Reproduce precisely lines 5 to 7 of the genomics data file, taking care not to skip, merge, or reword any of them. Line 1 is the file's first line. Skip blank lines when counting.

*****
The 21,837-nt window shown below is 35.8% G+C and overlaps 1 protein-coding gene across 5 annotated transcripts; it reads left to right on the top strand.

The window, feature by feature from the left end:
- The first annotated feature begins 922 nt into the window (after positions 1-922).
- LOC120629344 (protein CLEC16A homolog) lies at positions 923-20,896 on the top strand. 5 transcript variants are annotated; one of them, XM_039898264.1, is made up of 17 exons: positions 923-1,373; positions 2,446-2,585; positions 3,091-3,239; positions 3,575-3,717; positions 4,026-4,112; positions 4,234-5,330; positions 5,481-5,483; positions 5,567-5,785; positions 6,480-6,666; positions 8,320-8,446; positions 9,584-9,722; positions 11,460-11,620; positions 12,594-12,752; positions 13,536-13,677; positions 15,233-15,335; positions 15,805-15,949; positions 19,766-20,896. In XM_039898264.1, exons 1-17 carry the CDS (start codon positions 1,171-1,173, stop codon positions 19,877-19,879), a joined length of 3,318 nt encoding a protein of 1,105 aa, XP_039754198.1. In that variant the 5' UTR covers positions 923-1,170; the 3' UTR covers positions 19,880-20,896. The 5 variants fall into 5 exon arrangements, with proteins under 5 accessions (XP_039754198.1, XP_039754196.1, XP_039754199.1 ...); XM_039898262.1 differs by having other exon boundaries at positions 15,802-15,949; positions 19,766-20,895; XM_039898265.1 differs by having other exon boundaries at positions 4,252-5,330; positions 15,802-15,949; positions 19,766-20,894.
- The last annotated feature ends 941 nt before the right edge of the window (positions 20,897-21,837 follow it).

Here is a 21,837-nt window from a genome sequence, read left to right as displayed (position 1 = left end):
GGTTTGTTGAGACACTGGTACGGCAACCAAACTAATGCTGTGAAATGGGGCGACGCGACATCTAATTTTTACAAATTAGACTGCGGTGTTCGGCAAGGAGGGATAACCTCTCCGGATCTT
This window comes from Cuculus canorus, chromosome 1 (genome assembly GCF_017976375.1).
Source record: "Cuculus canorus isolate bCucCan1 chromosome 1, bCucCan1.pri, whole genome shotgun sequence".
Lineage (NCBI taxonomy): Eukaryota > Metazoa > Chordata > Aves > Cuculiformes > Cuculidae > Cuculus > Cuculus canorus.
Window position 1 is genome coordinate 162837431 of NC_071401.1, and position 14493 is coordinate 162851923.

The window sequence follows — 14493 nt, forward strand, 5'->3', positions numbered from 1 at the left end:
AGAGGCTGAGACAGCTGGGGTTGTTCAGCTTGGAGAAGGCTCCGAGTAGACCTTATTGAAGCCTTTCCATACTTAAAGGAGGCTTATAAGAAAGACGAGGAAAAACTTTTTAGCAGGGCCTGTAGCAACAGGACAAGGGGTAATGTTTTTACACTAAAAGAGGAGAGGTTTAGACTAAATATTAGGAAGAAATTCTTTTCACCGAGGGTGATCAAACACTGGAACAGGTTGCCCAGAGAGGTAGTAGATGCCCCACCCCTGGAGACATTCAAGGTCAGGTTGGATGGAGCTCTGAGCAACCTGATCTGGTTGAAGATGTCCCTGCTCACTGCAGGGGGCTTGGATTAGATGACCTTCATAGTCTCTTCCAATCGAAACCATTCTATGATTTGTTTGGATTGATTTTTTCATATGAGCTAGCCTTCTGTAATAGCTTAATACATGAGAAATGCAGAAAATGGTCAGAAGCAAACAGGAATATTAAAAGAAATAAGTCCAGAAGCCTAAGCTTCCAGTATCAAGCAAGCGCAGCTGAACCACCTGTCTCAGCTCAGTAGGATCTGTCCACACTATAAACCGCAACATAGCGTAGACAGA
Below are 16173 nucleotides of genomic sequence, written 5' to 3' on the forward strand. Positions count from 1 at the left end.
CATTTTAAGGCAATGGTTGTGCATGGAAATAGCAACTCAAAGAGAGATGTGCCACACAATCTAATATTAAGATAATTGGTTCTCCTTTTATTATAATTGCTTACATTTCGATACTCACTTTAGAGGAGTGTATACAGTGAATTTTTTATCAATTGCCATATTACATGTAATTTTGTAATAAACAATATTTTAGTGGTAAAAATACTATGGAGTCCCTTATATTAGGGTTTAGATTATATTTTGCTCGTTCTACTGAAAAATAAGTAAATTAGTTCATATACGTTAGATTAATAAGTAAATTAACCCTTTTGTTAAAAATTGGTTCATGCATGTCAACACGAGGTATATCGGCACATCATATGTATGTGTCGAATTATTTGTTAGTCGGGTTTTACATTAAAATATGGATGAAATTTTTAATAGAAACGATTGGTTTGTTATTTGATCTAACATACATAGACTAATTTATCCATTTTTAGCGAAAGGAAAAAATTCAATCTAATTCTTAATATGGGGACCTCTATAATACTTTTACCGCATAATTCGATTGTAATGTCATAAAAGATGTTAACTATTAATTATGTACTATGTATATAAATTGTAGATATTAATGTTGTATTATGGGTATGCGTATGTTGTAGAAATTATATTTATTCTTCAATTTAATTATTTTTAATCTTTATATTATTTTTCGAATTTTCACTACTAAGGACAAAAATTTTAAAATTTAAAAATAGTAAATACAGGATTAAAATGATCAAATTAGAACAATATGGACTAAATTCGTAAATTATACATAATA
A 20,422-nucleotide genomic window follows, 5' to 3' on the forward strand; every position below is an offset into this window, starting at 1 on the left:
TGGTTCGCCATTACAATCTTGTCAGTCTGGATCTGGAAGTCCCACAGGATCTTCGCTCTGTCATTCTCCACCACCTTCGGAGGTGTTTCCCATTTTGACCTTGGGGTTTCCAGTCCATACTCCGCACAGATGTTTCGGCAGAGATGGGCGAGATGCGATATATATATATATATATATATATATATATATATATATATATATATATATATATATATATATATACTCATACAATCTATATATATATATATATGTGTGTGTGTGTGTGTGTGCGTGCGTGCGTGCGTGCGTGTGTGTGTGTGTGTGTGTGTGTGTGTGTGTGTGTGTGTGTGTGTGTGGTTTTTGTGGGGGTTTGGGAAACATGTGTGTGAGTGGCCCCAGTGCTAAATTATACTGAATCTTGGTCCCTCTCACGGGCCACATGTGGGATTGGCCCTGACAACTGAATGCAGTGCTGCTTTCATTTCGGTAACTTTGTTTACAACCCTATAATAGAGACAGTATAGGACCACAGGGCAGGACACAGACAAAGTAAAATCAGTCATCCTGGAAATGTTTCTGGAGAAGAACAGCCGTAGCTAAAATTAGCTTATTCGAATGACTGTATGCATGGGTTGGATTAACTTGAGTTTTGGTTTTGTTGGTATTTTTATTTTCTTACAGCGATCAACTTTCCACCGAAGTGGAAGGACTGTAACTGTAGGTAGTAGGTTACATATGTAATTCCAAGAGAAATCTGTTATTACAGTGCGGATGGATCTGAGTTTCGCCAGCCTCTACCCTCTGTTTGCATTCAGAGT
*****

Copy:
- The last annotated feature ends 941 nt before the right edge of the window (positions 20,897-21,837 follow it).

Here is a 21,837-nt window from a genome sequence, read left to right as displayed (position 1 = left end):
GGTTTGTTGAGACACTGGTACGGCAACCAAACTAATGCTGTGAAATGGGGCGACGCGACATCTAATTTTTACAAATTAGACTGCGGTGTTCGGCAAGGAGGGATAACCTCTCCGGATCTT